Creating and Editing Commands

Commands allow you to manipulate expressions. Each command defines the function that will be executed when the command is applied to the highlighted expression. Commands typically also have a shortcut key assigned to them.

Commands provide a connection between a keystroke and a function that will act on the highlighted content. Each library can have it's own list of commands. The main document can also contains definitions of commands, though creating commands in the document is less commonly used.

Commands are objects with no parameters, they have the following properties:

  • Commands are created in the Commands namespace.
  • Commands have type Command.
  • Commands have to have a Function property in order to do anything. The Function property determines which function is applied to the current highlight when the command is executed.
  • Commands can have a shortcut key assigned to them. A shortcut key as assigned to a command using the ShortcutKey property. The shortcut key can be a Key, a Keystroke or a Character object.
  • Commands can also have a CommandParameters property assigned to them. This property controls the expressions that are passed into the function defined in the Function property. See Command Parameter Objects for more details.
  • Commands can have a rendering. The rendering will determine how the command looks when it appears in a list of commands. For example, the All command shows a list of other commands.

Examples can be seen in the Command objects module under the Objects folder in the Core and Math libraries (among others). For example, the Simplify command is defined in the Core library and looks like this:

This command contains two properties. First, it has a Function property to define the function that will be called when the command is executed. Second, it contains a ShortcutKey property that defines a keystroke that will invoke the command. The shortcut key can be one of three different types of objects. It can be a Character (in the Core namespace), it can be a Key object, or it can be a Keystroke object (in the Core namespace) as in the CtrlInsert command. You can create the Character object using the single quote key. You can create the Keystroke object by creating on of the key modifiers, like Shift or Control and then typing "+" to create the Keystroke object. You can also create both the Character and Keystroke objects by typing the name of the object and selecting it from the autocomplete popup.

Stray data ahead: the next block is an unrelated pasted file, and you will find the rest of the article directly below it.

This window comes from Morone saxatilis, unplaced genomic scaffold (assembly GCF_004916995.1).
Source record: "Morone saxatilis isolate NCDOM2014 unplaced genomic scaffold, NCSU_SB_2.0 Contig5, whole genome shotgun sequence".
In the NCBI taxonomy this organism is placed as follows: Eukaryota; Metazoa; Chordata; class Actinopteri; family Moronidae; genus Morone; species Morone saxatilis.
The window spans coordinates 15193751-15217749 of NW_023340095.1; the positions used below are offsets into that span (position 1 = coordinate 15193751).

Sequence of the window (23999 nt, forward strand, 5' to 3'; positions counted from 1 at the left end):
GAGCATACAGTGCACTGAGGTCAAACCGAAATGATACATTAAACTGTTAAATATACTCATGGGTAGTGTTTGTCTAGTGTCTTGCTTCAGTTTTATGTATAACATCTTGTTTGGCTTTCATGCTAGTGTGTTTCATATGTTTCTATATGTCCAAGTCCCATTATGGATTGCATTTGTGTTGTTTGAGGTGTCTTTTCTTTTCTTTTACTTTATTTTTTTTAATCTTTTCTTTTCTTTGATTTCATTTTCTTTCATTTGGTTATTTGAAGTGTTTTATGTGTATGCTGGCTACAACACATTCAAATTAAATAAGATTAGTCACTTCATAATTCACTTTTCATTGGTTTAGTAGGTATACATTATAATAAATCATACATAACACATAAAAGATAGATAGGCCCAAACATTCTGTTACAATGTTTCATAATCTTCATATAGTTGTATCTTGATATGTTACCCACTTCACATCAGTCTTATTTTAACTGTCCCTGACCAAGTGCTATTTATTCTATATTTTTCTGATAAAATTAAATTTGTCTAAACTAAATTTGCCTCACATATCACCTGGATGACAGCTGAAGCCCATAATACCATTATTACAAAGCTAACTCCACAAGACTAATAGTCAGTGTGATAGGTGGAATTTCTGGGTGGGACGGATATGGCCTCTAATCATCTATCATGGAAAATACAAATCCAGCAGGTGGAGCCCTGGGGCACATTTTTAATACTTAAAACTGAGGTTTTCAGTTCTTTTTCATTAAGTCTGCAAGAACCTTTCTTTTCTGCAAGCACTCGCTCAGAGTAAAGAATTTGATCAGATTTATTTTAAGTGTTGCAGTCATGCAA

The Keystroke object is used when you want to include a modifier like Control. Finally, the shortcut can just be a Key object, as in the Delete command:

The Delete command also includes a CommandParameters property that controls the expression(s) passed to the DeleteCommand function when the command is executed. For details on how this works, see Command Parameter Objects

To understand how highlighted expressions are passed into the command functions and how the results are used to update the document, see Functions Executed by Commands.